I almost feel ashamed at my earlier misreading of his boastful comments
about his pole.
But as Jerry points over to the F-86 Sabre jet that will be a part
of the memorial, he remarks, “Now I just need to figure out
how to mount her on my pole.”
Once again, I bite my lower lip.
Our thanks to Gary Johnson and all the gang at Ace
Clearwater Enterprises for their generous sponsorship of the F-86
pole. You guys rock!
Email sent out from the Planes of Fame Air Museum August 4, 2020
from Craig Bryant: "I was at the museum on Saturday and got another
picture of the F-86. When I looked at the new paint job up close I
guess I hadn't noticed before how much of a metal flake finish it
has. It really sparkles in the sun. I don't know if you can zoom in
on this but I think it's clear enough that you may be able to see
it. I spoke with a couple people on the progress of the project. The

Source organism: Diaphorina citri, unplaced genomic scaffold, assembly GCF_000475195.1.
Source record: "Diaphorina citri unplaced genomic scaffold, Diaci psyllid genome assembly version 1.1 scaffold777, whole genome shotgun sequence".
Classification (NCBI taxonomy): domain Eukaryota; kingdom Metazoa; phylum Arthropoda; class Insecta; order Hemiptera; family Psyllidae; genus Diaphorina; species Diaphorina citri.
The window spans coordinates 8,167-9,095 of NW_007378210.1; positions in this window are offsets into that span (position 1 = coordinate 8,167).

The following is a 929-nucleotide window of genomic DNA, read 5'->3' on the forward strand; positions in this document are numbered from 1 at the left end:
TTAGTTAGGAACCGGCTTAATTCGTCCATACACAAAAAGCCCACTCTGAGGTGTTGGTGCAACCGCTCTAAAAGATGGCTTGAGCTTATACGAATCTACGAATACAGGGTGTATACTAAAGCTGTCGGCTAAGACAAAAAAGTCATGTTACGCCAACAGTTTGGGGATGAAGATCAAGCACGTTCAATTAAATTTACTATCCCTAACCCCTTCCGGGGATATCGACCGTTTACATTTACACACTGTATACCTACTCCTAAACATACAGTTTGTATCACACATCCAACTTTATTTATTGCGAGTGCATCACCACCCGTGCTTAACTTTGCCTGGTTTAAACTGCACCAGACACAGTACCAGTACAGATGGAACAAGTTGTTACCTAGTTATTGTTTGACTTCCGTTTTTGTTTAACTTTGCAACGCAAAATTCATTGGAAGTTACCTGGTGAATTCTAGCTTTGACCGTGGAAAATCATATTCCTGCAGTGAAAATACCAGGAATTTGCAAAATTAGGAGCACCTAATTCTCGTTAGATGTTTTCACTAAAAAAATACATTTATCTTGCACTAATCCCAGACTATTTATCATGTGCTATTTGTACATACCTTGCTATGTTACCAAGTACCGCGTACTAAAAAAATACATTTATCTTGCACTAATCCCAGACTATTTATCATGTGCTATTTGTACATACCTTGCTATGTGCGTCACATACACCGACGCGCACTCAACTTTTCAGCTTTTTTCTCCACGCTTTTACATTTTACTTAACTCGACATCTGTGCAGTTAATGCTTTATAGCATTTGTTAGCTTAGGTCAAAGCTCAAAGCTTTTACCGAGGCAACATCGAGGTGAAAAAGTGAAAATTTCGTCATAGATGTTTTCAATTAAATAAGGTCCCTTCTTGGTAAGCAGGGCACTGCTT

outer fence around the display is done being painted. I was told that
Corey, one of the young guys who works out there, is going to head
up doing the detail painting on the plane. I've seen his work and
he is very good. It's just a matter of him getting the time to do
it. Soon I hope. Arrangements have already been made to use the same
crane company to lift it up and put it in place once the painting
is done. I know that it seems slow, but things are moving forward."
you Craig for that update!
helped with the fence restoration below. He cited that they packed
up after lunch there since it had gone over 100 degrees! They used
scotch brite to sand off the calcium from the sprinklers and repainted
them with Rustoleum.
July 11, 2020
During this time,
Craig noted that the F-86 has moved from its area near the hanger
and has been pushed back to the wash area in preparation of being
painted. In the meantime, he took a beautiful shot of the MiG fighter
on the newly poured concrete pedestals. This MiG will also be a part
of the new Korean War memorial.